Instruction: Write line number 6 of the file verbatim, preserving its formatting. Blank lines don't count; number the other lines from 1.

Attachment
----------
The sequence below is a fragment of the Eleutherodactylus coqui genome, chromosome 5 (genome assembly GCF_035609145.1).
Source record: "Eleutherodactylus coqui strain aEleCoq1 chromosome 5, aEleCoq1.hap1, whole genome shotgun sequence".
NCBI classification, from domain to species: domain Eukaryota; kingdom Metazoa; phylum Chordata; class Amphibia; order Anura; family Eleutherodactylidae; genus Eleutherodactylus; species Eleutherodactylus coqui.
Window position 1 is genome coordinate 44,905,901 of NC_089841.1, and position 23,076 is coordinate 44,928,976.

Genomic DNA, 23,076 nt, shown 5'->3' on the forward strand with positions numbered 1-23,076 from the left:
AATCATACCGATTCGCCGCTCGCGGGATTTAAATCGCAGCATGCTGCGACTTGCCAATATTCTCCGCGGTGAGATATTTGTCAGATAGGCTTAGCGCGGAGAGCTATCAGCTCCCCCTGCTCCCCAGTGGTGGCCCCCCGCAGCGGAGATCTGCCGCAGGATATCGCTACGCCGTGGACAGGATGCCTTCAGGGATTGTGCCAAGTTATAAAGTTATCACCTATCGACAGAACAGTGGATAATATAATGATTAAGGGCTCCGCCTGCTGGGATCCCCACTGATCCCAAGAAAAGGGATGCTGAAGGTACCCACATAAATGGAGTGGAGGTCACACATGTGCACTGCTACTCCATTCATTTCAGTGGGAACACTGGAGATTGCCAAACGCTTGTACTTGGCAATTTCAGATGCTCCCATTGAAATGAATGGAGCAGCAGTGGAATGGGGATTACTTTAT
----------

AATCATACCGATTCGCCGCTCGCGGGATTTAAATCGCAGCATGCTGCGACTTGCCAATATTCTCCGCGGTGAGATATTTGTCAGATAGGCTTAGCGCGGAGAGCTATCAGCTCCCCCTGCTCCCCAGTGGTGGCCCCCCGCAGCGGAGATCTGCCGCAGGATATCGCTACGCCGTGGACAGGATGCCTTCAGGGATTGTGCCAAGTTATAAAGTTATCACCTATCGACAGAACAGTGGATAATATAATGATTAAGGGCTCCGCCTGCTGGGATCCCCACTGATCCCAAGAAAAGGGATGCTGAAGGTACCCACATAAATGGAGTGGAGGTCACACATGTGCACTGCTACTCCATTCATTTCAGTGGGAACACTGGAGATTGCCAAACGCTTGTACTTGGCAATTTCAGATGCTCCCATTGAAATGAATGGAGCAGCAGTGGAATGGGGATTACTTTAT